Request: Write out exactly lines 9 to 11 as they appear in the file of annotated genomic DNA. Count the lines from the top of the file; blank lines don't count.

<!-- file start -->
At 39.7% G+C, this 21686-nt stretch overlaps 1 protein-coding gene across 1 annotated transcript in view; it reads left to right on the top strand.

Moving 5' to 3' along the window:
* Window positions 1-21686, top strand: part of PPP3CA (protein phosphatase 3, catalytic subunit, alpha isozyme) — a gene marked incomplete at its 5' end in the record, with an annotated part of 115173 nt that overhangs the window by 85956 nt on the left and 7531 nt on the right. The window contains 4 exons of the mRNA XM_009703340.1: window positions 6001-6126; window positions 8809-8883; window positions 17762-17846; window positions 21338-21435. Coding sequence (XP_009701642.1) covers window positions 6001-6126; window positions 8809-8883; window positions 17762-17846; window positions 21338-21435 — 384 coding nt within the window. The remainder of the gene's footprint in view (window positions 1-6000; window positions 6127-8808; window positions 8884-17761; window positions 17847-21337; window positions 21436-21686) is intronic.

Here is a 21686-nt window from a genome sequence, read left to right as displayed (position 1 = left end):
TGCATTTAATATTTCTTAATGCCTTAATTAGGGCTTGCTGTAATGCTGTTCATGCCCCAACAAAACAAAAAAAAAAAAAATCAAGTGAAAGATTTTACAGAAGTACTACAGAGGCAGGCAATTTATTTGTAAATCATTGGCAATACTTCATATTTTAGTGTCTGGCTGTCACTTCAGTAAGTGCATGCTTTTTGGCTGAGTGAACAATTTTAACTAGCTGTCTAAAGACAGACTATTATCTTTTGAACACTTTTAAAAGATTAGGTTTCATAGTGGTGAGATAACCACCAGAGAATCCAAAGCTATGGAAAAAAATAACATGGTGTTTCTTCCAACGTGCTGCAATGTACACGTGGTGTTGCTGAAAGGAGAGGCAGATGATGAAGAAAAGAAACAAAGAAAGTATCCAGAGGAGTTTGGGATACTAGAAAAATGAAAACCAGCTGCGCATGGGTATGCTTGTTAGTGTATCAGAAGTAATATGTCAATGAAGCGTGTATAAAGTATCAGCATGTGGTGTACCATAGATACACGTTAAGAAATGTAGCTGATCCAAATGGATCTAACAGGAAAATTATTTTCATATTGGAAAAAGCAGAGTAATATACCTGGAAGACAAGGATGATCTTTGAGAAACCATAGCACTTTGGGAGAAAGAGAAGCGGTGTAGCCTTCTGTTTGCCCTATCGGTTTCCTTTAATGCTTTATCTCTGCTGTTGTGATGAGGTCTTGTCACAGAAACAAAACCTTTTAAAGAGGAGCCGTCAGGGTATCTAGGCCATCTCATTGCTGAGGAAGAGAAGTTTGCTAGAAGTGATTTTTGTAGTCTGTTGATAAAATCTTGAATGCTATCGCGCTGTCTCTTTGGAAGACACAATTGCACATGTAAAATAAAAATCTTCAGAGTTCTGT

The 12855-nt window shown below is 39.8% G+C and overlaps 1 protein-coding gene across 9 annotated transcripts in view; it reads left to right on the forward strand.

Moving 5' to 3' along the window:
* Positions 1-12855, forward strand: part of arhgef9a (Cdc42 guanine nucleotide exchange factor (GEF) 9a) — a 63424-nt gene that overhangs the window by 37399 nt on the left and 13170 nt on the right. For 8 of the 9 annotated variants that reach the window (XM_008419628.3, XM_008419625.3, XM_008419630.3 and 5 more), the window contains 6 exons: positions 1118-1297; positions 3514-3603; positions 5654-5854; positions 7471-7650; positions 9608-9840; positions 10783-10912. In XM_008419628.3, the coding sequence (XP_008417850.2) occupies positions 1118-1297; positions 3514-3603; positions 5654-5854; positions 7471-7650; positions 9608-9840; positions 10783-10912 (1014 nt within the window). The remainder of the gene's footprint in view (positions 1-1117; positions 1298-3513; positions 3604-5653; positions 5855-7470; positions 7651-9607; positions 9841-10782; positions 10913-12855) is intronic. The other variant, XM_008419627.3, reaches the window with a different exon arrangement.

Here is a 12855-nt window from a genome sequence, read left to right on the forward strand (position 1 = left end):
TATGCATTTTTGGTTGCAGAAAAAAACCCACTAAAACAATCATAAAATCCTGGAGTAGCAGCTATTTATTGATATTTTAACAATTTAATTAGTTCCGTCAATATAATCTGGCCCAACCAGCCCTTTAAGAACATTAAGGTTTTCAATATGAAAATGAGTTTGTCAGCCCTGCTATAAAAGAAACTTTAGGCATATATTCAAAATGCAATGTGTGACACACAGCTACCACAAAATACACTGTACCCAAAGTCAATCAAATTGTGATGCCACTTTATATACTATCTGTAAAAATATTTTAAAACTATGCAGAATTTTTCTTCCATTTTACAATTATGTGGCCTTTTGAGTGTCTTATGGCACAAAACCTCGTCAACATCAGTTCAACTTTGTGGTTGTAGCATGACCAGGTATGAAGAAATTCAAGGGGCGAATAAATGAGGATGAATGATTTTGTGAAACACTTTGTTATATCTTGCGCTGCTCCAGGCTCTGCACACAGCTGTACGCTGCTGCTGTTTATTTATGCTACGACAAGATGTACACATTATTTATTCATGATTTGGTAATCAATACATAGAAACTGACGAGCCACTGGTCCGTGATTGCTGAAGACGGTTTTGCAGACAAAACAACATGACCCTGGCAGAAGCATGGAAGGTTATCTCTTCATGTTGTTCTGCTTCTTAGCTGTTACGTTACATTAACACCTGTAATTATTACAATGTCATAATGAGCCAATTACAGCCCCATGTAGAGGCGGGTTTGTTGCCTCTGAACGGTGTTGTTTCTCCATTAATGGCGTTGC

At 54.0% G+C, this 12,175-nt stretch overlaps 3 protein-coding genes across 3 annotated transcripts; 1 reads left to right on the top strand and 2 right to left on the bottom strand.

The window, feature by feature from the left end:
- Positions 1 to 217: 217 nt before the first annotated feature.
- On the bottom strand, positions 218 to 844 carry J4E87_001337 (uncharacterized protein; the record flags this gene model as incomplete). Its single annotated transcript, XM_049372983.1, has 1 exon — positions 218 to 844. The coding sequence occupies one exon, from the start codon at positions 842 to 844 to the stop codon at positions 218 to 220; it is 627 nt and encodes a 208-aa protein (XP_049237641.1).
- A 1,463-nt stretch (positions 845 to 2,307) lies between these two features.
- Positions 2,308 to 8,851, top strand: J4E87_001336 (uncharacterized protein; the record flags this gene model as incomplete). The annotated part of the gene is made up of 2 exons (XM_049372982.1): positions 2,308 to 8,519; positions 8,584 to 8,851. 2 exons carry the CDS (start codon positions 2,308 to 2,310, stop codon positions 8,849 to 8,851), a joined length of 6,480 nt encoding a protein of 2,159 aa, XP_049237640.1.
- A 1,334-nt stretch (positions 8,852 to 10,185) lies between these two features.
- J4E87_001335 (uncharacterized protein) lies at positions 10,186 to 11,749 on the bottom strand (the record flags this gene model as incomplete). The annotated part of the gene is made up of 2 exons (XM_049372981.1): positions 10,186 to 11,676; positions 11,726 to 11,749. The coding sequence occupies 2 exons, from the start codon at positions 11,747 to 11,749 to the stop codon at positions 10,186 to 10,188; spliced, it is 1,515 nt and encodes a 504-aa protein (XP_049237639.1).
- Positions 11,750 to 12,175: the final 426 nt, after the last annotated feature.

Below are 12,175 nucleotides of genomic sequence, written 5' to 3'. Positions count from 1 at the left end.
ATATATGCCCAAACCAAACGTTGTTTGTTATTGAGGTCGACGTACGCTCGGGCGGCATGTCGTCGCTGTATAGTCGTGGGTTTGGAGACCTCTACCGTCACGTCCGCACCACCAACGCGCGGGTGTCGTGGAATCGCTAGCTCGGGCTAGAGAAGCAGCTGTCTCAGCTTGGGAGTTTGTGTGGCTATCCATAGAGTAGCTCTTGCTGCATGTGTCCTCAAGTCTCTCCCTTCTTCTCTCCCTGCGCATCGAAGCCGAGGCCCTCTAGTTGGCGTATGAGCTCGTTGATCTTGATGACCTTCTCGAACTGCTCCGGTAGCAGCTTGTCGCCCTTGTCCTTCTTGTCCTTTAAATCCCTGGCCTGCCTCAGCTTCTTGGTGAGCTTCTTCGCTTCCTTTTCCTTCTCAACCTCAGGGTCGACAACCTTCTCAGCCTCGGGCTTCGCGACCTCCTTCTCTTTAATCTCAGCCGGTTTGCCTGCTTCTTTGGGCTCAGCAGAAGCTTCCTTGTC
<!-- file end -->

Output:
Here is a 12855-nt window from a genome sequence, read left to right on the forward strand (position 1 = left end):
TATGCATTTTTGGTTGCAGAAAAAAACCCACTAAAACAATCATAAAATCCTGGAGTAGCAGCTATTTATTGATATTTTAACAATTTAATTAGTTCCGTCAATATAATCTGGCCCAACCAGCCCTTTAAGAACATTAAGGTTTTCAATATGAAAATGAGTTTGTCAGCCCTGCTATAAAAGAAACTTTAGGCATATATTCAAAATGCAATGTGTGACACACAGCTACCACAAAATACACTGTACCCAAAGTCAATCAAATTGTGATGCCACTTTATATACTATCTGTAAAAATATTTTAAAACTATGCAGAATTTTTCTTCCATTTTACAATTATGTGGCCTTTTGAGTGTCTTATGGCACAAAACCTCGTCAACATCAGTTCAACTTTGTGGTTGTAGCATGACCAGGTATGAAGAAATTCAAGGGGCGAATAAATGAGGATGAATGATTTTGTGAAACACTTTGTTATATCTTGCGCTGCTCCAGGCTCTGCACACAGCTGTACGCTGCTGCTGTTTATTTATGCTACGACAAGATGTACACATTATTTATTCATGATTTGGTAATCAATACATAGAAACTGACGAGCCACTGGTCCGTGATTGCTGAAGACGGTTTTGCAGACAAAACAACATGACCCTGGCAGAAGCATGGAAGGTTATCTCTTCATGTTGTTCTGCTTCTTAGCTGTTACGTTACATTAACACCTGTAATTATTACAATGTCATAATGAGCCAATTACAGCCCCATGTAGAGGCGGGTTTGTTGCCTCTGAACGGTGTTGTTTCTCCATTAATGGCGTTGC

At 54.0% G+C, this 12,175-nt stretch overlaps 3 protein-coding genes across 3 annotated transcripts; 1 reads left to right on the top strand and 2 right to left on the bottom strand.